I reckoned, as a very broad judgment, that it takes about seven years for a commercial organisation to address this. Head Office enjoys centralised control, fondly imagining that when it sends a directive to the units those directives will be implemented. Ain’t necessarily so. A Chief Executive once told me that in his company, where there were eight levels of management, a directive would reach down two layers from the top and then stop. Frustrating.
In the opposite direction, business units would complain that Head Office was too remote (something like that is being said now about Whitehall) and that people at the centre ‘just don’t understand what it’s like at the coalface; don’t understand our markets; don’t understand our customers.’ Equally frustrating.
My very general estimate of a seven-year concertina cycle was simply reflecting the reaction to these tensions: ‘restructuring’, ‘reorganising’. The great new idea would be to ‘decentralise’, to ‘empower the business units and their leaders’, to ‘encourage entrepreneurship’, to ‘promote cautious risk-taking’. In short, to loosen the reins. Delegating decision-making in this way needed new monitoring and reporting systems to be imposed, but in general the businesses coped with that, enjoying their own increased authority and sense of power.
I reckoned that it then took around three or four years for HQ/Head Office to get nervous: business units ‘doing their own thing’, ‘floating away’, ‘deepening their own cultures rather than the official common culture’ and so on. So after a time the concertina would heave the other way. Centralisation: cost-cutting by sharing HQ services (Finance, HR, Legal) rather than each business having its own; bringing the business heads onto an enlarged Main Board (which always went down well); or promoting some of them to higher HQ roles.
My own work in BAe and Tarmac had to adapt to those swings. By developing managers and using business schools in UK and France to deliver tailored courses, the senior business unit heads and the HQ execs were brought together away from the office. The purpose was to break down barriers, to encourage sharing of problems and expertise, to build trust between them and especially with the centre, to think more strategically, and to adopt common practices as far as possible. Those were the constant imperatives whichever way the concertina was heaving.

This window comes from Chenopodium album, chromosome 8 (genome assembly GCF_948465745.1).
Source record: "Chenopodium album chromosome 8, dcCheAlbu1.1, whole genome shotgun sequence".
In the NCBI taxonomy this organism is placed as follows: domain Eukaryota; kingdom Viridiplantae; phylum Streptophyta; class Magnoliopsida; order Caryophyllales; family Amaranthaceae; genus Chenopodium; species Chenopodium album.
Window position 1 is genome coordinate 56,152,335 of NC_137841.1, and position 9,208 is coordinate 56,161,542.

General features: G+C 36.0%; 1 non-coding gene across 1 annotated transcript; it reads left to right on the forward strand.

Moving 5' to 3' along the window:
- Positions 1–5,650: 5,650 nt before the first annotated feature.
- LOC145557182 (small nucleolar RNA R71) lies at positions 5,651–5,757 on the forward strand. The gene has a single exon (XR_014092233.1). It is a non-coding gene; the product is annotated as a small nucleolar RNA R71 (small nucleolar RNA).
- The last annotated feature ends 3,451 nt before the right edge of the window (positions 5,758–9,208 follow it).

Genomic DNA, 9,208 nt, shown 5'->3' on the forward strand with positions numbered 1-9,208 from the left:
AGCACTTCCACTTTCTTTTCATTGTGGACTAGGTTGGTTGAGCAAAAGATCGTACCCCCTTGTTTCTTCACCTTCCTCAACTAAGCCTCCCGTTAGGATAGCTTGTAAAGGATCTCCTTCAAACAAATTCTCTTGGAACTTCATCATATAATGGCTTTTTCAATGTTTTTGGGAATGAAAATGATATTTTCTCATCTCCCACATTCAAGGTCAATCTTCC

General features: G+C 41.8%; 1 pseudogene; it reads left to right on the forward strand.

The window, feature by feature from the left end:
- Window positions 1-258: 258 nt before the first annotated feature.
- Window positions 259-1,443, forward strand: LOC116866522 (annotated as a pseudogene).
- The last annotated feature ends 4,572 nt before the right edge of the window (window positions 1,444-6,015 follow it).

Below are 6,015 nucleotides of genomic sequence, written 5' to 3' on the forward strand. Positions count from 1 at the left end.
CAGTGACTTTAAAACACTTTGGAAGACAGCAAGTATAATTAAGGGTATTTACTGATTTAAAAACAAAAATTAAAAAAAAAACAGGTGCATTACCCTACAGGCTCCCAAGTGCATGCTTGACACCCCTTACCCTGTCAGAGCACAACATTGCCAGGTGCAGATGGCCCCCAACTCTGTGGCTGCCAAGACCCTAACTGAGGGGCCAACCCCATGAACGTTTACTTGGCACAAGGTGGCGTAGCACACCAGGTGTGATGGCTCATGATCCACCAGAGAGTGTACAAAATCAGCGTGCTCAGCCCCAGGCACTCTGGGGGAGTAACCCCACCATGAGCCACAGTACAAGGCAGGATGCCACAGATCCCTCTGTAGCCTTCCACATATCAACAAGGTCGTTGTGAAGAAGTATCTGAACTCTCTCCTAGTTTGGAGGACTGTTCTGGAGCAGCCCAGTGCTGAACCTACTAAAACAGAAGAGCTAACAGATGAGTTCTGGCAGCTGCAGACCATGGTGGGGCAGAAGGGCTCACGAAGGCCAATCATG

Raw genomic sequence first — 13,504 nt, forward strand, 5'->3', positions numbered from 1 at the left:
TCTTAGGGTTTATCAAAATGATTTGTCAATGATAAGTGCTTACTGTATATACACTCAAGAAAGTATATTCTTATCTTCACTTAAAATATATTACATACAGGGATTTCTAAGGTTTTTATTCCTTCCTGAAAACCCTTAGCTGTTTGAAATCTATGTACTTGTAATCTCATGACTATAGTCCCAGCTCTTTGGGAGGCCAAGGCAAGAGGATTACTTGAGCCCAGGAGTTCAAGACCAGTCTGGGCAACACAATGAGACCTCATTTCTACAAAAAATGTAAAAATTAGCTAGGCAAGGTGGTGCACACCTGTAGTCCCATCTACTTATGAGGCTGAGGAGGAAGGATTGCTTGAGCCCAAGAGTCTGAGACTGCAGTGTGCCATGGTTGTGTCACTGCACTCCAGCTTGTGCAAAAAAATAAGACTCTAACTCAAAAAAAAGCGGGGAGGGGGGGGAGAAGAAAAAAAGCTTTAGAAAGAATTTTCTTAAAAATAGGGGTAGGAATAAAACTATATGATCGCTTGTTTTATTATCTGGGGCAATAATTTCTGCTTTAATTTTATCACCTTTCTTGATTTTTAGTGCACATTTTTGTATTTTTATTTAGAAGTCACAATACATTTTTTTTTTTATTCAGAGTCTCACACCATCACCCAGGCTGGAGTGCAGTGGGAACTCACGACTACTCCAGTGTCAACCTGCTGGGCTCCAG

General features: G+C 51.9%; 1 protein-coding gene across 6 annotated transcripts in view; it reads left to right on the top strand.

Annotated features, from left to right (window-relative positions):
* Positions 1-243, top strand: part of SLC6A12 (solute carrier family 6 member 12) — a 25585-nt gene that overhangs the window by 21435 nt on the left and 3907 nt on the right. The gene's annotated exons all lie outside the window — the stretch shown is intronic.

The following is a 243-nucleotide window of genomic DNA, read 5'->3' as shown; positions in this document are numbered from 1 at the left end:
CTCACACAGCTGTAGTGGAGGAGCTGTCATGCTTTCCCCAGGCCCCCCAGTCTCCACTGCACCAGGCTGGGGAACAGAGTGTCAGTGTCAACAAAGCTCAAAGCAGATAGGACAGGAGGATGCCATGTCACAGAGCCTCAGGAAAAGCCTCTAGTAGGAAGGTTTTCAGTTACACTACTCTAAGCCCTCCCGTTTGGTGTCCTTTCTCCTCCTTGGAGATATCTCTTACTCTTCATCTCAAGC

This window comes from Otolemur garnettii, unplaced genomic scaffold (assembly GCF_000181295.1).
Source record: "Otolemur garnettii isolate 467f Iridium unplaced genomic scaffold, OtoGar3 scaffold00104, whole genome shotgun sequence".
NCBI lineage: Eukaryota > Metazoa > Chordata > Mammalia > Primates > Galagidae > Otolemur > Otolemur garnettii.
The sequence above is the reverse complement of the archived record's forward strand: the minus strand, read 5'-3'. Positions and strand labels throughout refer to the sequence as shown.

Year by year as things moved backwards and forwards, longer-term employees would become cynical: ‘”We’ve seen it all before”; “Yet another restructuring”; and “Yet more reorganising” – just a façade: ‘change’ masquerading as ‘progress’. And that’s where Petronius and the Satyricon would be quoted, though few would know the origin. Here it is again: “We trained hard … but it seemed that every time we were beginning to form up into teams we would be reorganized. I was to learn later in life that we tend to meet any new situation by reorganizing; and a wonderful method it can be for creating the illusion of progress while producing confusion, inefficiency, and demoralization.”
It seems that the Prime Minister and his trusted comrades will soon be embarking on a significant reorganisation of our civil service. Let’s hope it works. An illusion of progress is not what we need.
Sadly, only recently did I discover – if you can trust the internet – that the words weren’t from Petronius at all. It seems that they were attributed to him but were actually written by an American journalist in the 1950s. How disappointing. But I do recommend a read of the Satyricon.